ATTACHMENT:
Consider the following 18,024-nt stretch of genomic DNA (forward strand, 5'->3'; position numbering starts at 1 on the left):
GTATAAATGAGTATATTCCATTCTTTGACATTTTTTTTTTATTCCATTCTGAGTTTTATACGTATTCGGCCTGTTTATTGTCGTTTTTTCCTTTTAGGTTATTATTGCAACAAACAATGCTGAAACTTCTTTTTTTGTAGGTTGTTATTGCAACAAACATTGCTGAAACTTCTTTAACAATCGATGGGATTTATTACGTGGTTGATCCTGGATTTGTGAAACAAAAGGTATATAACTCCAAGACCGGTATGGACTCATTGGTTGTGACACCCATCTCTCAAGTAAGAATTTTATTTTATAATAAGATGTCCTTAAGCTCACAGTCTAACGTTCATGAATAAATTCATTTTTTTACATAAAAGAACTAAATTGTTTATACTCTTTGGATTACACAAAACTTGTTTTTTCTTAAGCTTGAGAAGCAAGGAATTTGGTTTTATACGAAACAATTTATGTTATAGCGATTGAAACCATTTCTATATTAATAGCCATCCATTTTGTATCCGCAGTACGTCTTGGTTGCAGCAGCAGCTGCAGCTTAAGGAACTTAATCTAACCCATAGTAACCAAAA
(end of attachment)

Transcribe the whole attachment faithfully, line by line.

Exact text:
Consider the following 18,024-nt stretch of genomic DNA (forward strand, 5'->3'; position numbering starts at 1 on the left):
GTATAAATGAGTATATTCCATTCTTTGACATTTTTTTTTTATTCCATTCTGAGTTTTATACGTATTCGGCCTGTTTATTGTCGTTTTTTCCTTTTAGGTTATTATTGCAACAAACAATGCTGAAACTTCTTTTTTTGTAGGTTGTTATTGCAACAAACATTGCTGAAACTTCTTTAACAATCGATGGGATTTATTACGTGGTTGATCCTGGATTTGTGAAACAAAAGGTATATAACTCCAAGACCGGTATGGACTCATTGGTTGTGACACCCATCTCTCAAGTAAGAATTTTATTTTATAATAAGATGTCCTTAAGCTCACAGTCTAACGTTCATGAATAAATTCATTTTTTTACATAAAAGAACTAAATTGTTTATACTCTTTGGATTACACAAAACTTGTTTTTTCTTAAGCTTGAGAAGCAAGGAATTTGGTTTTATACGAAACAATTTATGTTATAGCGATTGAAACCATTTCTATATTAATAGCCATCCATTTTGTATCCGCAGTACGTCTTGGTTGCAGCAGCAGCTGCAGCTTAAGGAACTTAATCTAACCCATAGTAACCAAAA